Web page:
How a Home Inspector Spots Plumbing Pipes at Risk of Freezing

Home inspector

It’s February, it’s freezing outside, and someone somewhere is running late for work. Imagine their unhappy surprise when the shower faucet only releases a trickle of water or worse—nothing at all.

Frozen pipes are the wintertime bane of a homeowner’s existence. For the most part, newer homes with don’t have a widespread problem. But in older homes, every winter night when the temperature drops below freezing might deliver a morning with no water and the possibility of broken pipes later.

Here’s how you can spot the signs of water supply lines at risk of a wintertime freeze.

Too Much Ventilation Under the House

For generations, ventilation under the house has been viewed as healthy and a smart way to help reduce the buildup of condensation from humidity. Unfortunately, too much ventilation leaves plumbing under the house exposed to the worst that winter has to offer. That’s especially true for a very old home with a pier foundation.

Where icy wind can whip under the house, the plumbing will probably freeze come winter. Your customer could close off ventilation openings, fill in gaps between piers for a full barrier around the foundation or opt for a fast-growing trend, which is the fully enclosed, insulated and conditioned crawl space. Heat pumped into the area keeps pipes warmer and it rises, so the home stays warmer, too.

Little or No Pipe Insulation

Exposed pipes without insulation have a high risk of freezing. Inadequate insulation is also a problem, as a quick-and-dirty wrap of fiberglass probably won’t offer much protection against the elements. Pipes need more than that.

Fiberglass is a good start, but foam pipe wrap is easier to use. Installed correctly, it provides more uniform protection, too. In extreme climates, electric heat tape that’s made for plumbing can help keep the pipes above freezing.

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Ordinary Outdoor Spigot

The outdoor spigot is often the first place plumbing freezes in winter. If the main water supply runs up to the spigot and then into the house, a frozen outdoor spigot could stop water in its tracks. A freezeproof/frost proof spigot is better.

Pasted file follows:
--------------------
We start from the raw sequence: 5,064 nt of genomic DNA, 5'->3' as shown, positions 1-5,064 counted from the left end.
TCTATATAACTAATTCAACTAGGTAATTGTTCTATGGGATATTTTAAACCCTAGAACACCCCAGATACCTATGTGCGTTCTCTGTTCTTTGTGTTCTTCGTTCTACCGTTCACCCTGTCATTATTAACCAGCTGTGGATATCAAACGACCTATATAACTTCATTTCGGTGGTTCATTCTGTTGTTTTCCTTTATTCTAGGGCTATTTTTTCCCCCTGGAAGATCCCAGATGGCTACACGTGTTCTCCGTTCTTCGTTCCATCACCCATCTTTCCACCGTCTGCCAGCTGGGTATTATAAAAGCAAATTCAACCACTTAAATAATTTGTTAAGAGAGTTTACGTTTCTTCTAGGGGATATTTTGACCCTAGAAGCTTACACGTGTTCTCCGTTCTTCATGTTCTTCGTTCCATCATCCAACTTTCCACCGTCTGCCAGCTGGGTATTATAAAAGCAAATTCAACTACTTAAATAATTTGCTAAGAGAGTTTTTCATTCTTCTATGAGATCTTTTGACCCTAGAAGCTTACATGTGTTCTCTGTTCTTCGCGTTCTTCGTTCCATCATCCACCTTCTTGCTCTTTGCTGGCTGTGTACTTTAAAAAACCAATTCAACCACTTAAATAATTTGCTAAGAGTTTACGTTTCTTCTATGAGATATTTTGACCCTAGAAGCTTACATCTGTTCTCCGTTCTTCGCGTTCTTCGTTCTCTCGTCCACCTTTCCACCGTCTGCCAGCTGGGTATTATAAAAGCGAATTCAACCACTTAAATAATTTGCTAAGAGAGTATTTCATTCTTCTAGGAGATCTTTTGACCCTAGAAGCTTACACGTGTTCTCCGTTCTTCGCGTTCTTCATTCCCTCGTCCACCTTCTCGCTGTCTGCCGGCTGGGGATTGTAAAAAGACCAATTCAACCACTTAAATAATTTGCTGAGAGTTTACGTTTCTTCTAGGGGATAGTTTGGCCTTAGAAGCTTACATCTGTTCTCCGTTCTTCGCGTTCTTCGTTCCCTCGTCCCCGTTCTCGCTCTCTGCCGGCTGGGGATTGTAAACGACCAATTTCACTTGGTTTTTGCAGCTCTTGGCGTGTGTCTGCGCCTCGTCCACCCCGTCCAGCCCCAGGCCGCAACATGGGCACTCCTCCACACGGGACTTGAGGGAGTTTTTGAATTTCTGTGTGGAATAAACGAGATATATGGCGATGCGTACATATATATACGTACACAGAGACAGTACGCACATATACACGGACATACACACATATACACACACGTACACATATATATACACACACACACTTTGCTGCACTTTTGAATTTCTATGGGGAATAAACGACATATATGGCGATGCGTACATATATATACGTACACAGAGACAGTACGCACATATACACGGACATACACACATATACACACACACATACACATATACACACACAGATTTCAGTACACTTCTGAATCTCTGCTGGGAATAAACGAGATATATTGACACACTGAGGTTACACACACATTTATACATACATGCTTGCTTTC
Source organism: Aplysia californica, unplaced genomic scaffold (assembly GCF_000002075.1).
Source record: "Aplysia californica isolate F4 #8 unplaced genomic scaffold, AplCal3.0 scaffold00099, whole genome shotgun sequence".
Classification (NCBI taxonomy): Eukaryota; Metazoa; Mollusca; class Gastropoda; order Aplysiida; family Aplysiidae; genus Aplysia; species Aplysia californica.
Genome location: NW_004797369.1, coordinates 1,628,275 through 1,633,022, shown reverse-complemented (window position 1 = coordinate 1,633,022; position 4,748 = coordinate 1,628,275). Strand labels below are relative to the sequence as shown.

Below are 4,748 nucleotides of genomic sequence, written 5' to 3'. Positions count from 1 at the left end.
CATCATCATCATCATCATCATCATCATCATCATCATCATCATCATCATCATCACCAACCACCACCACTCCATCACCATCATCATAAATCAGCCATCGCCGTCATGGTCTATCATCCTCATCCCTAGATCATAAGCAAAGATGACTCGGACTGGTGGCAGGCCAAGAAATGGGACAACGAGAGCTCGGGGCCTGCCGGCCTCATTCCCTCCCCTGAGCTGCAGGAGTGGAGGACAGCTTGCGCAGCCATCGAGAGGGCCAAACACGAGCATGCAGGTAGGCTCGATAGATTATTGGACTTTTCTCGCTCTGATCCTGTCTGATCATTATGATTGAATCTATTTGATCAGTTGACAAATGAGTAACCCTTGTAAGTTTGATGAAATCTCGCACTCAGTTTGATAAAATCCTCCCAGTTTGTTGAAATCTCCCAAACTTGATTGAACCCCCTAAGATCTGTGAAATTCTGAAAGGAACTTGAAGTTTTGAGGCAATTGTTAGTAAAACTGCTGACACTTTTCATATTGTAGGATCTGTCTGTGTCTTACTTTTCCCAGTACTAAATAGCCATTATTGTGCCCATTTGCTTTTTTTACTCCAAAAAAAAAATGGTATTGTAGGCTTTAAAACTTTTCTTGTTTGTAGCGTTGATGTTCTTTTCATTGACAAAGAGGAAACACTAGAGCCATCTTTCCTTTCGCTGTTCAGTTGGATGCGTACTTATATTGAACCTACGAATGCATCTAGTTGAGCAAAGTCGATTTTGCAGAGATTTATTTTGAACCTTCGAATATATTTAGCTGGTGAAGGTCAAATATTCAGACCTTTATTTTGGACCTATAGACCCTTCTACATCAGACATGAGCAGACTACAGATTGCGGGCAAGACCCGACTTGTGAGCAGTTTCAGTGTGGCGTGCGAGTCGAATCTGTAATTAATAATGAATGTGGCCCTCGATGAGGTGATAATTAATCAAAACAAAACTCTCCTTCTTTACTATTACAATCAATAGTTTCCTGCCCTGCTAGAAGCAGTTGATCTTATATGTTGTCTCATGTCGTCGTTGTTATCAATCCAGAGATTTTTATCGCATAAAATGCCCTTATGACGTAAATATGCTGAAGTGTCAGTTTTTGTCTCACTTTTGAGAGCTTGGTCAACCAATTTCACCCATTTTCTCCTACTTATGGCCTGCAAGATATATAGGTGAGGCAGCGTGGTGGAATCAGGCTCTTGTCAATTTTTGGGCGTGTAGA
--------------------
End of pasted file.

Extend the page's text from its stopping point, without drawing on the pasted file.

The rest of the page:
The proper name for this device is a frost-free sillcock faucet. The design, says the Family Handyman, “puts the faucet’s flow valve well within the heated walls of your home.” If there’s a snap freeze, the valve is more likely to stay thawed, keeping water flowing through the home.

Evidence of Old Protection or Thawing Methods

Probably the easiest way to spot water supply lines at risk of freezing is evidence of thawing in the past. Is there old insulation that’s seen better days? Are there layers of it? What about broken bits of electric heat tape?

One of the most common freeze-prevention devices is an ordinary light bulb. If the crawl space has an exposed bulb near a supply line, chances are it’s not there for lighting. Accessory lighting, such as a clip-on halogen work lamp under the house, is another possible sign.

Frozen pipes are more than just a nuisance. Because water expands when it freezes, it also puts the pipes at risk of bursting. If you thought frozen water in the lines was bad, imagine thawing them and discovering a leak. Winter is the least favorable time to clean up a flood.

Your work as a certified home inspector helps home buyers make educated decisions and homeowners learn about defects that need repair. If you’re ready to take on a new career, ICA School is ready to help. Enroll now and get started today.

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